When registered voters want to vote, it's the local registrar's job to make that happen. No matter how many or how few voters there are.

WDBJ7's Orlando Salinas reports about one election that has only three registered voters from Montgomery County, but they live in Radford.

Randy Wertz is the Montgomery County registrar. Wertz is responsible for making sure that every registered voter in the county, actually gets the chance to vote.

But what happens when three of those registered voters live in a different city? That doesn't make sense, but Wertz says it's the weird world of redistricting.

"Right now it's going to cost [Montgomery County taxpayers] a little over three-thousand dollars just for these three voters. So you're talking a thousand dollars per vote, if they show up to vote."

Here's the back story; In the early 80's, Radford annexed a small portion of Montgomery County. That small sliver of land included one home. Two homes are there today, with a total of three people. Three voters. When the annex battle was on, the deal would only work if those residents weren't forced to become part of Radford. Word is the family back then didn't like city politics. The city and county shook hands and lawmakers made it happen.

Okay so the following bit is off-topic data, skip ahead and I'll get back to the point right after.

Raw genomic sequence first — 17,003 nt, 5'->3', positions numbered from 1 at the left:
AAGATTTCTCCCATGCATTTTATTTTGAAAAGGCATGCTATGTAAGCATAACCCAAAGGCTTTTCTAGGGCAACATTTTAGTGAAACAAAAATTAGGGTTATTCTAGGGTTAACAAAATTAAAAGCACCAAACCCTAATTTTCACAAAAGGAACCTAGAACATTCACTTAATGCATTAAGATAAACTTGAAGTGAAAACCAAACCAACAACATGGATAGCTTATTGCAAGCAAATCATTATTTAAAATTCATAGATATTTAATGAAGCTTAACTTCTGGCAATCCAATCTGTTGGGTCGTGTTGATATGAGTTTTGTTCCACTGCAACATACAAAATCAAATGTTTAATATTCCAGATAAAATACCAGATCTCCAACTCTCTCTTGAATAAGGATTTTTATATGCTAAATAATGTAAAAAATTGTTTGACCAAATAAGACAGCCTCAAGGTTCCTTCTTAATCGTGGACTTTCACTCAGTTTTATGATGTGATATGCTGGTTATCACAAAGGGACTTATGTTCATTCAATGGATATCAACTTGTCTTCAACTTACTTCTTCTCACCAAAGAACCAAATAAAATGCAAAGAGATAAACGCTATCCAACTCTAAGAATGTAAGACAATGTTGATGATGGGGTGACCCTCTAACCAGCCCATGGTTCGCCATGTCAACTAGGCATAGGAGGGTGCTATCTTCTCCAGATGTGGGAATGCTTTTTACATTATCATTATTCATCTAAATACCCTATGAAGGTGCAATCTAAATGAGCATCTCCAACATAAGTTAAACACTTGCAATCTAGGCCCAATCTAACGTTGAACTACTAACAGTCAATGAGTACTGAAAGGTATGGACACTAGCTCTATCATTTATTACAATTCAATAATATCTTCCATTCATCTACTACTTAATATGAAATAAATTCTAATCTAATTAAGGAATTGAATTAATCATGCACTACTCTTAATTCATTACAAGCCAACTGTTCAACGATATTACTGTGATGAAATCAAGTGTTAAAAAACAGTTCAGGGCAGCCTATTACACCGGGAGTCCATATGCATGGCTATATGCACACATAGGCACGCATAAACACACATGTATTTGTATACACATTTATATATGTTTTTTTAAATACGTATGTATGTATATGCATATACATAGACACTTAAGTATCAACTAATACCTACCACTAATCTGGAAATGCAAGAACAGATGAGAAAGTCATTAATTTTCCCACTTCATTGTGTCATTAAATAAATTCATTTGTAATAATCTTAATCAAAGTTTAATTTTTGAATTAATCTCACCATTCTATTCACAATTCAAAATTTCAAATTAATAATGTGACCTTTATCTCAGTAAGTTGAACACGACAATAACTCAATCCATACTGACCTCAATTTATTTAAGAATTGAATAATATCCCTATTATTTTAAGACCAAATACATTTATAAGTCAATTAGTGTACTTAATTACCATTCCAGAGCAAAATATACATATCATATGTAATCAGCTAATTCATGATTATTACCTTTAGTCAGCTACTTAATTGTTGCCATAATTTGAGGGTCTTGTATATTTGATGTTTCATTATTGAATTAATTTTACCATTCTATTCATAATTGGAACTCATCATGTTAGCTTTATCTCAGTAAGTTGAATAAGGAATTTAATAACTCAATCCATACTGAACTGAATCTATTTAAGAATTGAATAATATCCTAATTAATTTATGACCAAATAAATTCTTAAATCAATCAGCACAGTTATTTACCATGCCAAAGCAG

Everything was working fine until a month ago, when Democratic State Senator Phillip Puckett resigned unexpectedly. Puckett represented the 38th Senatorial district, which Radford falls under.

In the "it's too weird to make this up" world of politics, those three ''unique'' registered voters of Montgomery County, that live about a thousand feet inside the city of Radford,are the only voters from Montgomery County that can vote in the special election to replace Puckett. Radford City Registrar Tracy Howard says this "very rare" setup makes no sense.

"That's exactly right. [Montgomery County's] poll book will consist of three voters. How crazy is that? Yeah it's pretty crazy, it is and it's just because of those political boundaries, those jurisdictional boundaries.'

By law, Montgomery County must provide a voting precinct, specially made ballots and as many as six election workers on the day of the special election- for a total of three people.

The small piece of land is described as a doughnut, an island in the middle of Radford. What will it take it to change this three-plus decades old deal? Wertz says the solution appears simple on paper.

"It's a simple matter of getting the general assembly to say "ok we're going to move these three people or three voters back in to the city of Radford and then that would resolve the issue with this."

The special election is slated for August 19th. The part-time state senatorial job pays 18 thousand dollars a year.